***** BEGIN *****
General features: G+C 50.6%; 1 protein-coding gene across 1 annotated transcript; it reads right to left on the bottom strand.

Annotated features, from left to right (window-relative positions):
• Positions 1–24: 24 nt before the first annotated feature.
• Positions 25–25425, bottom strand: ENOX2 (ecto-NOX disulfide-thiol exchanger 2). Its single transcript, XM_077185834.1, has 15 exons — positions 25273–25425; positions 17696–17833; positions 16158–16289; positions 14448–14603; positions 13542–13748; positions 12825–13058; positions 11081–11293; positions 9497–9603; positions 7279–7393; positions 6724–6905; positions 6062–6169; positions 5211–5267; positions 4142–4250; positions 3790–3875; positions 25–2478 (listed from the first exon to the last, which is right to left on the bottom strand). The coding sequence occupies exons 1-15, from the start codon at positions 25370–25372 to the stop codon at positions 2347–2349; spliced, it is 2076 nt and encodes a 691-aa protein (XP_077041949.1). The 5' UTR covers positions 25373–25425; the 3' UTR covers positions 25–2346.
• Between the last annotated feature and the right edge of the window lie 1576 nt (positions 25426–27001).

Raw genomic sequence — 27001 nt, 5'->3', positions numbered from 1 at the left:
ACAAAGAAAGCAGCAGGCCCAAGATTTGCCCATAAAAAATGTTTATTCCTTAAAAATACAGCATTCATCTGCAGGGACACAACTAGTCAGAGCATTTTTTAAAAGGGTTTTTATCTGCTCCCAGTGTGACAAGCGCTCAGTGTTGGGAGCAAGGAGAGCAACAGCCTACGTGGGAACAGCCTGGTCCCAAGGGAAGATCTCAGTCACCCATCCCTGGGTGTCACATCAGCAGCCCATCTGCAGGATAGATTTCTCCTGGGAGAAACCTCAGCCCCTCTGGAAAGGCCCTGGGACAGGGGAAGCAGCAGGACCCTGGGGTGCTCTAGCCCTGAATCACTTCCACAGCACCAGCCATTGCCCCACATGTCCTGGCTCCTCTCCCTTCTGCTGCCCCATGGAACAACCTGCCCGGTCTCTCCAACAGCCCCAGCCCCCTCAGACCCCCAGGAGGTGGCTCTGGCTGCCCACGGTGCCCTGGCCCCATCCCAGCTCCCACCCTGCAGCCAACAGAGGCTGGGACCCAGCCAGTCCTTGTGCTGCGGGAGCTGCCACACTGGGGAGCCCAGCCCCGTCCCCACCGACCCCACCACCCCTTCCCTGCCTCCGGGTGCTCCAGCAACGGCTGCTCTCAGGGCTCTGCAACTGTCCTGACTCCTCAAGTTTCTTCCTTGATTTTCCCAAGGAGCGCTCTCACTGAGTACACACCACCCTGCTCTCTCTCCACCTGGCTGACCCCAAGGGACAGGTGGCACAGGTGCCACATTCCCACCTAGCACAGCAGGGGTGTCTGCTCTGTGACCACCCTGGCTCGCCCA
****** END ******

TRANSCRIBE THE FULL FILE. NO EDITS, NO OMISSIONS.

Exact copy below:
General features: G+C 50.6%; 1 protein-coding gene across 1 annotated transcript; it reads right to left on the bottom strand.

Annotated features, from left to right (window-relative positions):
• Positions 1–24: 24 nt before the first annotated feature.
• Positions 25–25425, bottom strand: ENOX2 (ecto-NOX disulfide-thiol exchanger 2). Its single transcript, XM_077185834.1, has 15 exons — positions 25273–25425; positions 17696–17833; positions 16158–16289; positions 14448–14603; positions 13542–13748; positions 12825–13058; positions 11081–11293; positions 9497–9603; positions 7279–7393; positions 6724–6905; positions 6062–6169; positions 5211–5267; positions 4142–4250; positions 3790–3875; positions 25–2478 (listed from the first exon to the last, which is right to left on the bottom strand). The coding sequence occupies exons 1-15, from the start codon at positions 25370–25372 to the stop codon at positions 2347–2349; spliced, it is 2076 nt and encodes a 691-aa protein (XP_077041949.1). The 5' UTR covers positions 25373–25425; the 3' UTR covers positions 25–2346.
• Between the last annotated feature and the right edge of the window lie 1576 nt (positions 25426–27001).

Raw genomic sequence — 27001 nt, 5'->3', positions numbered from 1 at the left:
ACAAAGAAAGCAGCAGGCCCAAGATTTGCCCATAAAAAATGTTTATTCCTTAAAAATACAGCATTCATCTGCAGGGACACAACTAGTCAGAGCATTTTTTAAAAGGGTTTTTATCTGCTCCCAGTGTGACAAGCGCTCAGTGTTGGGAGCAAGGAGAGCAACAGCCTACGTGGGAACAGCCTGGTCCCAAGGGAAGATCTCAGTCACCCATCCCTGGGTGTCACATCAGCAGCCCATCTGCAGGATAGATTTCTCCTGGGAGAAACCTCAGCCCCTCTGGAAAGGCCCTGGGACAGGGGAAGCAGCAGGACCCTGGGGTGCTCTAGCCCTGAATCACTTCCACAGCACCAGCCATTGCCCCACATGTCCTGGCTCCTCTCCCTTCTGCTGCCCCATGGAACAACCTGCCCGGTCTCTCCAACAGCCCCAGCCCCCTCAGACCCCCAGGAGGTGGCTCTGGCTGCCCACGGTGCCCTGGCCCCATCCCAGCTCCCACCCTGCAGCCAACAGAGGCTGGGACCCAGCCAGTCCTTGTGCTGCGGGAGCTGCCACACTGGGGAGCCCAGCCCCGTCCCCACCGACCCCACCACCCCTTCCCTGCCTCCGGGTGCTCCAGCAACGGCTGCTCTCAGGGCTCTGCAACTGTCCTGACTCCTCAAGTTTCTTCCTTGATTTTCCCAAGGAGCGCTCTCACTGAGTACACACCACCCTGCTCTCTCTCCACCTGGCTGACCCCAAGGGACAGGTGGCACAGGTGCCACATTCCCACCTAGCACAGCAGGGGTGTCTGCTCTGTGACCACCCTGGCTCGCCCA